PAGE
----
Ottawa’s I Heart Music has been a tireless promoter of independent Canadian music for some years now, introducing both myself and countless others to great up-and-coming domestic talent via the blog and many, many live showcases. And it appears that no good deed goes unpunished as SOCAN, the national agency tasked to collecting royalties for Canadian songwriters, has gone after Matthew for royalties owed on his live shows, to the tune of a couple thousand dollars. Now if you’re of the inclination to donate to music media types in financial distress, you’ve obviously got a few options these days but Matt is fighting the good fight and deserves some support.

Sunday, March 29th, 2009

SxSW 2009 A/V – Theoretical Girl

Photo By Frank YangFrank YangTheoretical Girl
London, England, United Kingdom

Nom du plume of English pop artist Amy Turrnidge, who sometimes performs solo and sometimes with her band the Equations. Her debut is due out in August of 2009
Show review

Photos: Theoretical Girl @ Latitude 30 – March 21, 2009
MP3: Theoretical Girl – “Rivals”
Video: Theoretical Girl – “The Boy I Left Behind”
Video: Theoretical Girl – “The Hypocrite”
MySpace: Theoretical Girl
MySpace: Theoretical Girl (acoustic)

Tuesday, March 24th, 2009

SxSW 2009 Night Four

Echo & The Bunnymen, Theoretical Girl, Wintersleep and more at SxSW

Photo By Frank YangFrank YangThe last night of SxSW began not on 6th St, where it normally does, but down at the Auditorium Shores amphitheatre where the festival puts on large-scale free shows for the locals by way of thanks for putting up with the massive influx of visitors each year. Some friends wanted to unwind down there, away from the chaos of downtown, to the narcoleptic tones of Beach House. The last time I’d seen them they were lulling a dozen or so people to sleep beside a roaring fire in the front room of the Tranzac, so to see them on a massive stage in front of thousands in broad daylight was different, to say the least. But their sleepy spell was the same, just exponentially louder, so it was nice to just kick back with a beer and unwind for a bit.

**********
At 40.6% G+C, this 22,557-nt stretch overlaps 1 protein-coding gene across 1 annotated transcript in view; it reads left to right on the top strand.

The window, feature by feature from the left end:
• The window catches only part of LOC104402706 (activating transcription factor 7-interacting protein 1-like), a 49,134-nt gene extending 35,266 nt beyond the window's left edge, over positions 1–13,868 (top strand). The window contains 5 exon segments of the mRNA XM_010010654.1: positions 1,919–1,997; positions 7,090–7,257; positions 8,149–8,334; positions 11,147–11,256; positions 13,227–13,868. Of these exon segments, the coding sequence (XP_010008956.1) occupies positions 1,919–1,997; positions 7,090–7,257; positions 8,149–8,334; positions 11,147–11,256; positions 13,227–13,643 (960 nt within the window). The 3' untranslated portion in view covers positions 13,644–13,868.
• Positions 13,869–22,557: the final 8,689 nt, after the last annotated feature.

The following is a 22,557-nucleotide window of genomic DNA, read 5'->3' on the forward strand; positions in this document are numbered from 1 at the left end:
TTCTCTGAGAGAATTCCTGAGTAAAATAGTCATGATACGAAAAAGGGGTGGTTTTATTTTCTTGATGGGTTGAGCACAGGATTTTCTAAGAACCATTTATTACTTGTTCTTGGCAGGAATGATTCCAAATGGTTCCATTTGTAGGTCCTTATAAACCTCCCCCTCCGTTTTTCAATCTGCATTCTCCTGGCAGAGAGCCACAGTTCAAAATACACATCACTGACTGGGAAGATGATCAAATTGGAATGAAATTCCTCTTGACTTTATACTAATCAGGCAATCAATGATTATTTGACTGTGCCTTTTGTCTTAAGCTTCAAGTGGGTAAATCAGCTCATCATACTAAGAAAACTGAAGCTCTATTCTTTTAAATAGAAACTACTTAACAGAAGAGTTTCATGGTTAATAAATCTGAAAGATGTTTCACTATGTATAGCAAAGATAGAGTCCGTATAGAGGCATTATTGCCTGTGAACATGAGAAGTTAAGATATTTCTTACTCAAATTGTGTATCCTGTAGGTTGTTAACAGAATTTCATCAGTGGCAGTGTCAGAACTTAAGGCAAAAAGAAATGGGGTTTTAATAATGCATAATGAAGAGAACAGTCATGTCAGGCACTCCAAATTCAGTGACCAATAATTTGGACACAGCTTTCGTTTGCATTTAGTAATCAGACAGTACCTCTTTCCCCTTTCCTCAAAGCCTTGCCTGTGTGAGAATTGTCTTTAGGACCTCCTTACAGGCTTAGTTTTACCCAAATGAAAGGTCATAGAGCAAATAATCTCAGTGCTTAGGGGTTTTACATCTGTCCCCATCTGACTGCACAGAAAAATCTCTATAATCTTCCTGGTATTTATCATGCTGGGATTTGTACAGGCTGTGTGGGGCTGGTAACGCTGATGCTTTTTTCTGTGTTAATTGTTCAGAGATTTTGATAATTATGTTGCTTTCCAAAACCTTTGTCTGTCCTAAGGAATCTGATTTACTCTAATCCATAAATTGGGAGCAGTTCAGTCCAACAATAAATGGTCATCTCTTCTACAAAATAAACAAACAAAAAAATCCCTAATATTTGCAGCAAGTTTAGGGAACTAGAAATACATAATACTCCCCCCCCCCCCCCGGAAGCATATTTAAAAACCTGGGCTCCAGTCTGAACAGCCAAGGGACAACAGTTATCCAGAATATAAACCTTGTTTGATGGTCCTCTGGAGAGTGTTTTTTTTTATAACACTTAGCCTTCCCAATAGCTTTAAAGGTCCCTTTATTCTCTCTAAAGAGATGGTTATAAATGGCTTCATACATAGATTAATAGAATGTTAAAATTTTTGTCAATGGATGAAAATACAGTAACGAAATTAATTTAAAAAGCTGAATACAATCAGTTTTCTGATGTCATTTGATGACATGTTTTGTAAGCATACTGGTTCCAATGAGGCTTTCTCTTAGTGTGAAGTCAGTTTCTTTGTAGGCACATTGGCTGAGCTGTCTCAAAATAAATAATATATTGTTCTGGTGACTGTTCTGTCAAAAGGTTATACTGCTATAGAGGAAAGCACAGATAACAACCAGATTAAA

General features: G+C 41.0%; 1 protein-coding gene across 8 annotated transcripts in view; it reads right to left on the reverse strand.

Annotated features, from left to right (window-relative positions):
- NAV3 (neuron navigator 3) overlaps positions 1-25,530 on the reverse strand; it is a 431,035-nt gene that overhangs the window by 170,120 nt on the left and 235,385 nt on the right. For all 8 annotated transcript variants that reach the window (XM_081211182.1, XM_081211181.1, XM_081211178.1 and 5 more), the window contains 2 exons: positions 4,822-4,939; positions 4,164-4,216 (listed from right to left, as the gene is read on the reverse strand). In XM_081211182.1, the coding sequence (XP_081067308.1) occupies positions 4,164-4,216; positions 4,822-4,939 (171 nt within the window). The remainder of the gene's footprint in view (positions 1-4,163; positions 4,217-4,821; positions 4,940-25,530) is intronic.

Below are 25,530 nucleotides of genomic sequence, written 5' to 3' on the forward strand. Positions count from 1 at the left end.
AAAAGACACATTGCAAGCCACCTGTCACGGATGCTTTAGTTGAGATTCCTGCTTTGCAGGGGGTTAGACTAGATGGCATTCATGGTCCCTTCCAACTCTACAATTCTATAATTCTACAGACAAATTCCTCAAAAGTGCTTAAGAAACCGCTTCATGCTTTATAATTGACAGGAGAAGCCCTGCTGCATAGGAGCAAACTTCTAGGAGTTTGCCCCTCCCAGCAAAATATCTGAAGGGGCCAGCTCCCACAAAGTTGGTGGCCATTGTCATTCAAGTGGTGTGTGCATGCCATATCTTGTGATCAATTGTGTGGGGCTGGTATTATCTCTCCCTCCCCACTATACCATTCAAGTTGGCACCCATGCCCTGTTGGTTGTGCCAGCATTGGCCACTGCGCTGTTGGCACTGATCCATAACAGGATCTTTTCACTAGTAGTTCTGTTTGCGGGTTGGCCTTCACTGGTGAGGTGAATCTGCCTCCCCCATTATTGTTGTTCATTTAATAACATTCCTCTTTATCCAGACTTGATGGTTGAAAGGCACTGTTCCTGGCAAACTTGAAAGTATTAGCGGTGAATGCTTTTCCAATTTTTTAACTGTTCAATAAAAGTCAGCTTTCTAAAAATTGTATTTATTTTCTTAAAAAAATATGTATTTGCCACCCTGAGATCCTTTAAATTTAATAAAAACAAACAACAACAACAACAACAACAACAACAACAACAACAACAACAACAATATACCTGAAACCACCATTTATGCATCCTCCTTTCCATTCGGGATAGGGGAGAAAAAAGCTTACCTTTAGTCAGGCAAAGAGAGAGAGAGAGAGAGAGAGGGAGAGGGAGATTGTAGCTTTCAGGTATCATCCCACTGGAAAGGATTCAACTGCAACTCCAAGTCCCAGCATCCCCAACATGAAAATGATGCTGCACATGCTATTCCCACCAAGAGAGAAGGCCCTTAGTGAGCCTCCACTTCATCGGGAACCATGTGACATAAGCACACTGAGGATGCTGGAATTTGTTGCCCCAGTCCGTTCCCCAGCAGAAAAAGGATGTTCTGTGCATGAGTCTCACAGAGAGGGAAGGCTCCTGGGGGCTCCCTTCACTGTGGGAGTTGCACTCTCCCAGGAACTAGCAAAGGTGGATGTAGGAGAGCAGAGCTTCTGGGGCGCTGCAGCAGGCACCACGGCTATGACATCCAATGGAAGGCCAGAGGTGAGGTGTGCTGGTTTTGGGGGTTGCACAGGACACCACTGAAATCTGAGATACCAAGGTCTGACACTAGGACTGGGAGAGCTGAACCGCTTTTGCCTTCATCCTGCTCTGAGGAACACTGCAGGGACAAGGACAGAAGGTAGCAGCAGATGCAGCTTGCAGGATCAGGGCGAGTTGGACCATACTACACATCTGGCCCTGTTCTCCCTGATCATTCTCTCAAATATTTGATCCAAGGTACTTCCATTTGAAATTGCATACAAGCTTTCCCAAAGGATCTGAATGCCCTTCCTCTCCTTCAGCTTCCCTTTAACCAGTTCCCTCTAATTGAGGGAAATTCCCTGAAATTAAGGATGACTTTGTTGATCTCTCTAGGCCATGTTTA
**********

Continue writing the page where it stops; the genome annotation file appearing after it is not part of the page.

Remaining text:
But just a bit. Within an hour, I was in a cab back downtown, trying to meet up with a university friend with whom I’d been playing text-tag with for a couple days. We arranged to meet up at Brush Square Park, where as luck would have it Little Boots was getting ready to play a label party. I had hoped that this set might provide an opportunity for better photos than the Emo’s Annex show a couple nights back, but this time instead of red floodlights there were simply no lights. Terrific. Show-wise, notes from Thursday night’s to-do still apply – I watched the first bit of her set then went off to commiserate.